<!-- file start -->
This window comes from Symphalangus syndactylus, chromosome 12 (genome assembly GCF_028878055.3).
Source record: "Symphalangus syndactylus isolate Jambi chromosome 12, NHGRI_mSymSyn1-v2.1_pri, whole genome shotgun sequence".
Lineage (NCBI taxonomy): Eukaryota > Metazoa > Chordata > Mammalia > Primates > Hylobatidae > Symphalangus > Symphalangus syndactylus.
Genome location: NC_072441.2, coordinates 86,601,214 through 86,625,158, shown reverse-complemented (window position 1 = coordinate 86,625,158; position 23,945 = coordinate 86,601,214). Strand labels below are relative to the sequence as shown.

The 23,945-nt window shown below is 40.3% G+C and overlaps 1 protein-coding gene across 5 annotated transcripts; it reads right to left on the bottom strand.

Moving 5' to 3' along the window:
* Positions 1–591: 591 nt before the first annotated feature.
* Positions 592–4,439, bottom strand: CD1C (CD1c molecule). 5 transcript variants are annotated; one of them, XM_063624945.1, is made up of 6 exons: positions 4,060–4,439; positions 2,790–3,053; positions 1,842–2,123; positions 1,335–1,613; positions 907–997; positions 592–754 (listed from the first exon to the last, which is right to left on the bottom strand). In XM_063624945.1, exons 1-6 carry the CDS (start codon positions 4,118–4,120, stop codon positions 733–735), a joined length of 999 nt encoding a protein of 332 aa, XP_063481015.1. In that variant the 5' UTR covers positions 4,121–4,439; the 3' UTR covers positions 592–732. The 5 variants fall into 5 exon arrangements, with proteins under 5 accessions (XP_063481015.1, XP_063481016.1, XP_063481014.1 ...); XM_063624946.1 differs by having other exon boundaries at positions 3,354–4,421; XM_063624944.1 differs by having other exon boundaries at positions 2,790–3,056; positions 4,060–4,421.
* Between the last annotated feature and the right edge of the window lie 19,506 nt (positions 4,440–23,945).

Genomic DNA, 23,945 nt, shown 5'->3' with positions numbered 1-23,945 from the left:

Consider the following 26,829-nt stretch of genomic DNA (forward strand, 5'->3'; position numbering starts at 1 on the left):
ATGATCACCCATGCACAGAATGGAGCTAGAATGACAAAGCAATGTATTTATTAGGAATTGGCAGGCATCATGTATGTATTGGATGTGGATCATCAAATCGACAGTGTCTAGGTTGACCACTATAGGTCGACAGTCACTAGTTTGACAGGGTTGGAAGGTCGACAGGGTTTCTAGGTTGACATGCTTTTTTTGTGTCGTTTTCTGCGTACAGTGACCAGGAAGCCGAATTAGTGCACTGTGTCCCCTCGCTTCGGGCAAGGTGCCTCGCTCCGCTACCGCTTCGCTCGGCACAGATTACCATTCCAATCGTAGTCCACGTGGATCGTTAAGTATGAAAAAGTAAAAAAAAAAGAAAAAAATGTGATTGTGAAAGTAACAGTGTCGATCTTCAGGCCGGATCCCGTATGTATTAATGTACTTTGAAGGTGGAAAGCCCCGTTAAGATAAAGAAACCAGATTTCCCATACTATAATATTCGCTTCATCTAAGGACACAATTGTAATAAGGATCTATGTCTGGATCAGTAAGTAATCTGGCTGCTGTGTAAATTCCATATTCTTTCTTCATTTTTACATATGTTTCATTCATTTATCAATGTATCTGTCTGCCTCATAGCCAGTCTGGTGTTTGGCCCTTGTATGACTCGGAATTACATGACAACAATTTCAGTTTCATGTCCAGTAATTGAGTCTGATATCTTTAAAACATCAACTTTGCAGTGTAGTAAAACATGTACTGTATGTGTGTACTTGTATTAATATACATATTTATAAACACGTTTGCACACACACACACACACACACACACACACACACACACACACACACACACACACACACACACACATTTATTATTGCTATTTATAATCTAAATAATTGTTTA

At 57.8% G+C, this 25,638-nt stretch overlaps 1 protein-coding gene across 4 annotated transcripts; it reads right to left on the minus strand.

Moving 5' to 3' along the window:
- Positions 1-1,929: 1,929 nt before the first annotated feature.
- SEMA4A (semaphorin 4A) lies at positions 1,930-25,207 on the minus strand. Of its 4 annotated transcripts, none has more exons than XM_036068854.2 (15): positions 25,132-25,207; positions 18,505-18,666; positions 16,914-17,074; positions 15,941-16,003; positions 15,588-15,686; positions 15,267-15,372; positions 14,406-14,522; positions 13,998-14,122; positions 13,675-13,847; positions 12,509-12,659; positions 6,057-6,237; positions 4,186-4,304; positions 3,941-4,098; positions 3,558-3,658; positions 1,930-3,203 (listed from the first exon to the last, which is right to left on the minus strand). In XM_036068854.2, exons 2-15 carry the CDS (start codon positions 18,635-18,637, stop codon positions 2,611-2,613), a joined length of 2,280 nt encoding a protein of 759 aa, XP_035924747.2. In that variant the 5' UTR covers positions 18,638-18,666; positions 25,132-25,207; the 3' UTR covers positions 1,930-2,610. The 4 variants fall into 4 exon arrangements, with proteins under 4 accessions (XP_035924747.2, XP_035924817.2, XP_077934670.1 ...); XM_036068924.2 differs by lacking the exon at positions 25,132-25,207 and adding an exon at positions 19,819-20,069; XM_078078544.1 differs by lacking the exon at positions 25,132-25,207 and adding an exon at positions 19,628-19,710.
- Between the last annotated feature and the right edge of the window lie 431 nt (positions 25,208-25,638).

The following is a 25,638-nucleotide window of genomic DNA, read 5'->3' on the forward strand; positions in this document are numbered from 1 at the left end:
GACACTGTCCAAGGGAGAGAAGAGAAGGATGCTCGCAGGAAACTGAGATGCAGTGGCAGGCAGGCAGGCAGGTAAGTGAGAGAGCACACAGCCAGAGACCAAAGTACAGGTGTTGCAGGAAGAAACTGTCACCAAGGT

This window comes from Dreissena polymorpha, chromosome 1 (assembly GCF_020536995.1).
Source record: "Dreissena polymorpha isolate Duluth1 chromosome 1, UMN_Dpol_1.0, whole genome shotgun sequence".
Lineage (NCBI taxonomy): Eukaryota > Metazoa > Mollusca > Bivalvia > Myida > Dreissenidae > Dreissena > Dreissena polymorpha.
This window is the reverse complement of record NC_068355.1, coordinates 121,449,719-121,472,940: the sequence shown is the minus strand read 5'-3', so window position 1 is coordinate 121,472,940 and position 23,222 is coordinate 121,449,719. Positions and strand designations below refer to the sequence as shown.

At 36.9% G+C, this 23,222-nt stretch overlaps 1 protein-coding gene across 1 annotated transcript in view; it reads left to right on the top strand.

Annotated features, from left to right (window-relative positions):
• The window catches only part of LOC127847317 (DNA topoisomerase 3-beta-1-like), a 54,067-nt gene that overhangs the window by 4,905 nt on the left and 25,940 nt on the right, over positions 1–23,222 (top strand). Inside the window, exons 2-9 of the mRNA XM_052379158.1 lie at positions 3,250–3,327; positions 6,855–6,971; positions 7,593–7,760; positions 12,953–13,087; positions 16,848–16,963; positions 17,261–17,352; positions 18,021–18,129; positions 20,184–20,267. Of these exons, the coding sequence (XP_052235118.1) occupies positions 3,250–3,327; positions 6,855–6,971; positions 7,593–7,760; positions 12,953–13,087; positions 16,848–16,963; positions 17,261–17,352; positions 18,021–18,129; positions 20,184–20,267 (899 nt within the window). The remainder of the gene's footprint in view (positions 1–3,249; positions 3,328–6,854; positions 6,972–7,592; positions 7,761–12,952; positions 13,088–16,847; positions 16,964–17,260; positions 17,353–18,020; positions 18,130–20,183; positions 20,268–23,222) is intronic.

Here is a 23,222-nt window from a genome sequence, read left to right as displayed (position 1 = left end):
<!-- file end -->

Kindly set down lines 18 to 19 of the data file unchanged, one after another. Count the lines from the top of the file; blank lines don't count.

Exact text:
The following is a 25,638-nucleotide window of genomic DNA, read 5'->3' on the forward strand; positions in this document are numbered from 1 at the left end:
GACACTGTCCAAGGGAGAGAAGAGAAGGATGCTCGCAGGAAACTGAGATGCAGTGGCAGGCAGGCAGGCAGGTAAGTGAGAGAGCACACAGCCAGAGACCAAAGTACAGGTGTTGCAGGAAGAAACTGTCACCAAGGT